Home Health Modern Love: ‘Thank You for Ruining Me’

Modern Love: ‘Thank You for Ruining Me’

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On the day I knew Alison would die, I called my two dogs into bed with me and wrapped all three of us in a quilt that’s hand stitched with my wedding vows.

This being such a custom item, it’s curious that three of them exist.

For my wedding two years ago, Alison had commissioned the hand stitching of this quilt — 1,420 words across 42 square feet. But the quilter kept messing it up with errant commas and misspelled words, so Alison made her start over, twice. She wasn’t about to be responsible for giving a less-than-perfect gift to me and my future husband, Nate. Still, the quilter had us keep the first two because there was no sense in returning them.

Before the doctors unplugged Alison in late April — one more body claimed by the coronavirus, lost amid the zeros and statistics to become a footnote in our sordid history — that’s who she was at her core: dedicated to perfection and superior gift-giving.

More than that, she was my best friend for 12 years, and even though I’m now married to a wonderful man, I’m not sure I’ll ever love someone like I loved Alison.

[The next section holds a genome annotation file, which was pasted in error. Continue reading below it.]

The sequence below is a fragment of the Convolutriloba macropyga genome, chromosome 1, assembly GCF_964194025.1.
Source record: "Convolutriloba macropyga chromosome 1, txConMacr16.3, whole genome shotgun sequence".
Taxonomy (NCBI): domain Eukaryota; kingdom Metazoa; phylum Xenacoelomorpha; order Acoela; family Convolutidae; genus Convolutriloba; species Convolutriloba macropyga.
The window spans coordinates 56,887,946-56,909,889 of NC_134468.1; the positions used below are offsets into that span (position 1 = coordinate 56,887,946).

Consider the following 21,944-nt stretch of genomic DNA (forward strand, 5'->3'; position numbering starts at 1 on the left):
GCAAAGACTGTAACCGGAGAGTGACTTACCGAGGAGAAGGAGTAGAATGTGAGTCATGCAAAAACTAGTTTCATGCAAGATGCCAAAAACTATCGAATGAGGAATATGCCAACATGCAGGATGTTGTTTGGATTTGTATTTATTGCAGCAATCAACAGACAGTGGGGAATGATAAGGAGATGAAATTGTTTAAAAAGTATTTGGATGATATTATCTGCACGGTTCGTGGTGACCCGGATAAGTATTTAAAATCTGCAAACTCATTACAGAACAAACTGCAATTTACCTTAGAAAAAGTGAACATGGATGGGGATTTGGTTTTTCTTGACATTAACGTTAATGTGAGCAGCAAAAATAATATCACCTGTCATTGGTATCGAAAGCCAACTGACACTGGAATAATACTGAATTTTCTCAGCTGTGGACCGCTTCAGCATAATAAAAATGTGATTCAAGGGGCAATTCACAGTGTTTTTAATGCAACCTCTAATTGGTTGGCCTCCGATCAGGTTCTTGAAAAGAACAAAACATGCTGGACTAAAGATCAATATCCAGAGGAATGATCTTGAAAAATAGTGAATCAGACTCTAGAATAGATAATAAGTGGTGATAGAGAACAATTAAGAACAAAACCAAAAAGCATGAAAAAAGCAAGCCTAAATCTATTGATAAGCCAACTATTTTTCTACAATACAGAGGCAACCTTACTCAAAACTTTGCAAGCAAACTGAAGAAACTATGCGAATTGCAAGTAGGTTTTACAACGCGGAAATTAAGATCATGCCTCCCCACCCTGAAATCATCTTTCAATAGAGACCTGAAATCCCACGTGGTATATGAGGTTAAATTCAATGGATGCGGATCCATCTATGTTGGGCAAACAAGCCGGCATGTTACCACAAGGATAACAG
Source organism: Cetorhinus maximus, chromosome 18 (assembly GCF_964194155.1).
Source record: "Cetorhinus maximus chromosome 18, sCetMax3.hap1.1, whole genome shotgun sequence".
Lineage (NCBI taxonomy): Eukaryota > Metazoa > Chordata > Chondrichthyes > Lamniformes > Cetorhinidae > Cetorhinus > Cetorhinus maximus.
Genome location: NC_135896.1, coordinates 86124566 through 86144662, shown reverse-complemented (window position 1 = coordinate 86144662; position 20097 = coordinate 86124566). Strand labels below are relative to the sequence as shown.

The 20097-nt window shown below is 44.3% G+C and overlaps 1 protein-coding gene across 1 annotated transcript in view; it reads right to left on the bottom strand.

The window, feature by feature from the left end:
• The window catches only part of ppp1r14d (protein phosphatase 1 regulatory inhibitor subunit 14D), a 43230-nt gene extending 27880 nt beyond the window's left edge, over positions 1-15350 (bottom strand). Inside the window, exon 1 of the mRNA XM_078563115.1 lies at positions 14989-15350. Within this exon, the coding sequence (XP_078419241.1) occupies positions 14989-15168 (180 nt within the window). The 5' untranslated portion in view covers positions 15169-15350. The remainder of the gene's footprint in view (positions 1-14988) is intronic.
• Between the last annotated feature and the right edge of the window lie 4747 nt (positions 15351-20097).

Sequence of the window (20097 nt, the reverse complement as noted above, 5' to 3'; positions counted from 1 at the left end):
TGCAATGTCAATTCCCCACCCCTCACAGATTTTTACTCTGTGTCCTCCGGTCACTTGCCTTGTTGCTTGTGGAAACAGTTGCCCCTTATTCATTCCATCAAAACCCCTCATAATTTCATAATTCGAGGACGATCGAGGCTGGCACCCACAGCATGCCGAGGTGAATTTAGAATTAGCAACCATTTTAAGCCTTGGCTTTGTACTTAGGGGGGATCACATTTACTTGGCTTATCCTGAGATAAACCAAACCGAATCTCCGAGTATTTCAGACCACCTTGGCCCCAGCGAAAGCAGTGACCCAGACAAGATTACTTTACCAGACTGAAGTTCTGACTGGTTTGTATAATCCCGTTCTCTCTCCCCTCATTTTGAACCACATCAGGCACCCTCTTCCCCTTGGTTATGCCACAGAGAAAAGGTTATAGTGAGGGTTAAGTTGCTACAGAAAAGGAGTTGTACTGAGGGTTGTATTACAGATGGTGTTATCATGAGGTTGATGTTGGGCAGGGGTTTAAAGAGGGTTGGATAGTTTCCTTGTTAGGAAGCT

I suppose it’s fitting that this gift — the most perfect my husband and I received at our wedding, the gift we use more than any other, the gift I now find myself clinging to in Alison’s absence — came from the woman who was my first, and I suppose only, Facebook-official wife.

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Smitten with ourselves at the satirical shade we threw at others who lived for the drama and gossip of online relationship statuses at a time when Facebook had walls instead of feeds and when people still wrote on their friends’ walls, we made the digital declaration to one another and began our first marriage.

It was the most successful fictitious marriage I’ve had in my life, full of artisanal jams from roadside stands and dreams of one day living in a cabin in Vermont with a dozen dogs and a shed devoted to Halloween decorations.

Given that I’ve only been married to my husband for two years, I suppose you could say that my relationship with Alison was the most successful, long-lasting marriage I have had, period.

But now, at 29, she is dead, the ventilator no longer breathing for her, moved on to the next victim of Covid-19.

To die from this plague is a tragedy. To witness a loved one do so is a merciless, unrelenting kind of sadness — prolonged and filled with false hope. It is a faraway, forced mourning, her body a vector of contagion. It is a unique grief overridden by a forced education in a vocabulary I never wanted to learn: hydroxychloroquine, extubation, Remdesivir.